India’s defence budget 2020 increased 9% but not enough to meet the defence needs

India’s defence budget 2020 increased 9% but not enough to meet the defence needs
  • ₹4.71 lakh crore allocated to defence in Union Budget 2020.
  • ₹1.33 lakh crore allocated to defence pensions.
  • According to World Bank, India is the fourth largest military spending nation.

The Union Budget 2020-2021 allocated ₹4,71,378 crore towards defence expenditure this year. Despite the “marginal” increase, resources aren’t nearly enough to meet the department’s requirements.

Last year’s budget made the headline for being the lowest since 1962, which was when India went to war against China.

A lion’s share of the budget has been allocated to the Army, followed by the Navy and the Airforce. The majority goes towards paying the pensions and salaries of personnel.

Pensions, alone, have doubled over the last five years. It’s gone from ₹60,000 crore to ₹1,33,825 crore. It’s not only the magnitude of the allocation that’s a cause of concern but the fact that it’s a recurring future impact.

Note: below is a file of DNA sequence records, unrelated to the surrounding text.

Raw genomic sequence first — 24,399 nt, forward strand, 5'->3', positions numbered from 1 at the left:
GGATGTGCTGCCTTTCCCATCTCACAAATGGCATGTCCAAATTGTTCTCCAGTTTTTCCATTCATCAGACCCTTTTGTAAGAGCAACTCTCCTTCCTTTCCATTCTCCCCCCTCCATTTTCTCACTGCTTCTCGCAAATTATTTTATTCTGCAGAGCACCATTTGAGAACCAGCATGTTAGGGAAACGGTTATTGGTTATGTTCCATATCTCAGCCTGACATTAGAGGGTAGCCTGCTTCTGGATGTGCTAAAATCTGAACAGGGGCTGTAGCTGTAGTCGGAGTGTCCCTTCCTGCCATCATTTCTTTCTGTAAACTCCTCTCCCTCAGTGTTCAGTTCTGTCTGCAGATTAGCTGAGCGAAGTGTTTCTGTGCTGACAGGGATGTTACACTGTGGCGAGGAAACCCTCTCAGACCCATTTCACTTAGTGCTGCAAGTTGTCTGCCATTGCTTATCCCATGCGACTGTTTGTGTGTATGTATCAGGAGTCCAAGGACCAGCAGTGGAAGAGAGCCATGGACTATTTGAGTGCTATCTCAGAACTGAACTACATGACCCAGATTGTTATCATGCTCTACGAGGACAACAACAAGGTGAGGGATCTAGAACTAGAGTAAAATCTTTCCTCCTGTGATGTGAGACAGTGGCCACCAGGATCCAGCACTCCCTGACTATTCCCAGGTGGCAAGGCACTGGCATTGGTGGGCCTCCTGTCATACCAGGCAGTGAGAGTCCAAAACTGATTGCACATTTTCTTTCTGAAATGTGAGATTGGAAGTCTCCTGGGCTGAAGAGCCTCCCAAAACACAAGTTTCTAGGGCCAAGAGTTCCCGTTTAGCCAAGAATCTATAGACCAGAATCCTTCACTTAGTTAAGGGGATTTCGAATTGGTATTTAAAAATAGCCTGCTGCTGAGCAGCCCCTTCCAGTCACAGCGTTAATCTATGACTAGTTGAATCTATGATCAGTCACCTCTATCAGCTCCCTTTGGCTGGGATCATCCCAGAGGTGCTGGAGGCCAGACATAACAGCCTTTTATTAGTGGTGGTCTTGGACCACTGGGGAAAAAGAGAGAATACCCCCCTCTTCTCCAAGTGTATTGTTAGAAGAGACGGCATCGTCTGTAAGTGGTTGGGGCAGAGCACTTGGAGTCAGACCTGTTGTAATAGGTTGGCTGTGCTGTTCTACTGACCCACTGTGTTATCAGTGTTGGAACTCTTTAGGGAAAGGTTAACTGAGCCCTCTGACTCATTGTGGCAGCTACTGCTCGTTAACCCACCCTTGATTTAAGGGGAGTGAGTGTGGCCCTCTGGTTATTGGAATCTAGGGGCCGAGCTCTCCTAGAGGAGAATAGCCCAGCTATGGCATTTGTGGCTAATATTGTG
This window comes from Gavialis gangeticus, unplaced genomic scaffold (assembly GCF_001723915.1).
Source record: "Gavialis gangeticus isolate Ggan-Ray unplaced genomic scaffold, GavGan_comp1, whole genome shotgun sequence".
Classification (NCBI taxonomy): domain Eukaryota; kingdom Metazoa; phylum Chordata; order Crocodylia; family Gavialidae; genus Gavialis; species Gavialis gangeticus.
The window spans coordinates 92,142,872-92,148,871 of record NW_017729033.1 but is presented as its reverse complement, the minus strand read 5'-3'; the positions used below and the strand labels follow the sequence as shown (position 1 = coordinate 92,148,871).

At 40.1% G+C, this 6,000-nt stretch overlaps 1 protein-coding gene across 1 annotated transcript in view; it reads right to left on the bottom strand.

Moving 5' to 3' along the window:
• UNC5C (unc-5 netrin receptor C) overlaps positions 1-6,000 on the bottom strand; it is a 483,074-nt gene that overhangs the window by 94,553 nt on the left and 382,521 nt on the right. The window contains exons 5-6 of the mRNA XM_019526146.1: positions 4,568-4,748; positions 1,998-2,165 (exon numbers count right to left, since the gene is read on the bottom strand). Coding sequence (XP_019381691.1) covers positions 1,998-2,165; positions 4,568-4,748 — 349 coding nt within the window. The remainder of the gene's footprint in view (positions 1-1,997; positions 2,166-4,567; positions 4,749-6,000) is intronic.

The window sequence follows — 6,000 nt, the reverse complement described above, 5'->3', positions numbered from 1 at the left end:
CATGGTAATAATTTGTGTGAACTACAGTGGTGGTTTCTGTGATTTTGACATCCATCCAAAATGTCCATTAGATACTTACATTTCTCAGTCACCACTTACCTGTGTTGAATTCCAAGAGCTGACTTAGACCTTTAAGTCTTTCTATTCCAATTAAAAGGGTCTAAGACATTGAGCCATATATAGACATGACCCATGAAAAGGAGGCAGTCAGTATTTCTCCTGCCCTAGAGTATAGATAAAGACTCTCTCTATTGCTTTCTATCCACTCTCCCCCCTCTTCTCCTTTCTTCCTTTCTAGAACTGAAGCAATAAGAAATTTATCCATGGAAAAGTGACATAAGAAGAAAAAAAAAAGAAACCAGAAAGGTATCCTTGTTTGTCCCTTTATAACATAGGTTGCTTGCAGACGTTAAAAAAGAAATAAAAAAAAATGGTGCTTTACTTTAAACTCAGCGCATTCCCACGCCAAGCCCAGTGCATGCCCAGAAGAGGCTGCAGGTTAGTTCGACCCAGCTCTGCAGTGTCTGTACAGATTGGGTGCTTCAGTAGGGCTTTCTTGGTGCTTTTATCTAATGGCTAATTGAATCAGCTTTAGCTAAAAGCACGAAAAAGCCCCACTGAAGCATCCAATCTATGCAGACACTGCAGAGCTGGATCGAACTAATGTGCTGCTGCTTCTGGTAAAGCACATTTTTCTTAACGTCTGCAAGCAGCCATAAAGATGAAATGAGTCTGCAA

This leaves marginal amounts left over for the Ministry of Defence to upgrade its equipment. This is particularly harrowing for the Air Force and Navy, which are more tech-intensive than the Army.

The issue of modernisation

Most of this year’s defence expenditure will go towards acquiring the new Tejas Mk 1A aircraft. Although indigenously developed, the aircraft took over three decades to reach fruition and match the capabilities of the MiG-21 aircraft.

Even so, its capabilities pale in comparison to other fighter jets around the world. Nonetheless, India plans to order 83 Tejas Mk1A jets, according to ICICI securities expectations.

Acquiring new equipment has been a pain point for the defence sector for a while. According to Sameer Patil, a fellow in international security studies with Gateway House — a think tank based out of Mumbai — the Armed Forces currently prefer to import rather than buy homegrown tech.

The technology produced in India isn’t up to the mark and better versions of it are available off-the-shelf from foreign suppliers.

Patil explains that India’s military research branch — the Defence Research and Development Organisation (DRDO) — also discourages private participation, claiming that they have superior expertise and should get priority in the strategic sector.

Despite its shortcomings, India is the fourth largest military spending the world according to the World Bank.

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